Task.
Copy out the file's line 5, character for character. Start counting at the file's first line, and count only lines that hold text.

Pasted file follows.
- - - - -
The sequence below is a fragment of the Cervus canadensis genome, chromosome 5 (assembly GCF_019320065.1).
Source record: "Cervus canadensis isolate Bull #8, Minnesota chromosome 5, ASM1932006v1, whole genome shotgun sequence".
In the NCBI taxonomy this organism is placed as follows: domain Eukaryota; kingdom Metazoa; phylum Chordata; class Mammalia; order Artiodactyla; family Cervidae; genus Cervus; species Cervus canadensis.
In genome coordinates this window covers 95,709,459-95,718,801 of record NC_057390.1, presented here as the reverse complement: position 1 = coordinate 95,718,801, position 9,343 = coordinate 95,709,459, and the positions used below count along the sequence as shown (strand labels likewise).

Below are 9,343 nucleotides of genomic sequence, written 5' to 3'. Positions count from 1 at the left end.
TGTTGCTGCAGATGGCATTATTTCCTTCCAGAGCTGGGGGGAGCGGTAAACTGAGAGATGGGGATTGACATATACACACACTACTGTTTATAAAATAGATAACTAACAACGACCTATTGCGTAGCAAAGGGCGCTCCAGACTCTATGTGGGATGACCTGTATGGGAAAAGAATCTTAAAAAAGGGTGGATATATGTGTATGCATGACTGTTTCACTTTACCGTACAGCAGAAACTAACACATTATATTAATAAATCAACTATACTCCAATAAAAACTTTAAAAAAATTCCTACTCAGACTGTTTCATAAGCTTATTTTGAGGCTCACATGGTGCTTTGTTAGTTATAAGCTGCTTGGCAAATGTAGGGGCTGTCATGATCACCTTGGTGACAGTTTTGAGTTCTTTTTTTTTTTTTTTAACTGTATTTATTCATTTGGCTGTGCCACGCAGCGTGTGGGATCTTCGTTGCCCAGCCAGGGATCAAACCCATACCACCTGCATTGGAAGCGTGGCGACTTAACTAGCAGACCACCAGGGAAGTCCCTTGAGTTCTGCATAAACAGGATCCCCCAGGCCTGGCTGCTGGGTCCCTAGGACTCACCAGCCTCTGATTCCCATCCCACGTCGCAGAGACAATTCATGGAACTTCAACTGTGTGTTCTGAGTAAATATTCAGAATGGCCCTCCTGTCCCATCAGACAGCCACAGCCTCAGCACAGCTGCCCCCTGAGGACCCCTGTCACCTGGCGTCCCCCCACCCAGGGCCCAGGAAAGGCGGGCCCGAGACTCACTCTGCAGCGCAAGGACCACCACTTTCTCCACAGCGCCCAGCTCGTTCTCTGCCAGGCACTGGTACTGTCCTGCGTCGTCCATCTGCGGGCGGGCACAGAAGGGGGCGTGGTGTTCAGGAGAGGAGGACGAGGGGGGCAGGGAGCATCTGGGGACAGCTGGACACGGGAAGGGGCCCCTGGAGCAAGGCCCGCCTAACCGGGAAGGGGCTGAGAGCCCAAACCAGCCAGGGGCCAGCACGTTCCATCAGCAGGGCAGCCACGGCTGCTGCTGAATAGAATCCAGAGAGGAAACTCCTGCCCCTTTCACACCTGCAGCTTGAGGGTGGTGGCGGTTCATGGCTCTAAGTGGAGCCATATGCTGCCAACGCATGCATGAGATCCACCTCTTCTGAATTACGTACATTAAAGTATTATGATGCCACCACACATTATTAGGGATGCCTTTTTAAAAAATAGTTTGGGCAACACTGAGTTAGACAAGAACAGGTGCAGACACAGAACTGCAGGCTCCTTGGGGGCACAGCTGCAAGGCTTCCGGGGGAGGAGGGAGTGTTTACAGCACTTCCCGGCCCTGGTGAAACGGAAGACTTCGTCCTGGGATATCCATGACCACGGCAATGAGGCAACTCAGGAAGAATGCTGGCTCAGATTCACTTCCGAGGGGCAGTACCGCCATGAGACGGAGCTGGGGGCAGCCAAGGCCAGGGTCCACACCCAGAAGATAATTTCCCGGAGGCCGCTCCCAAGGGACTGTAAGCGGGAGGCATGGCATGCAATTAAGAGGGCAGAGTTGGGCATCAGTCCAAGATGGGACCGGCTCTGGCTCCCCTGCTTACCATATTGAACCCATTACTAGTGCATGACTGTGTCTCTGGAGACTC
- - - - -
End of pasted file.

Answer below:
Below are 9,343 nucleotides of genomic sequence, written 5' to 3'. Positions count from 1 at the left end.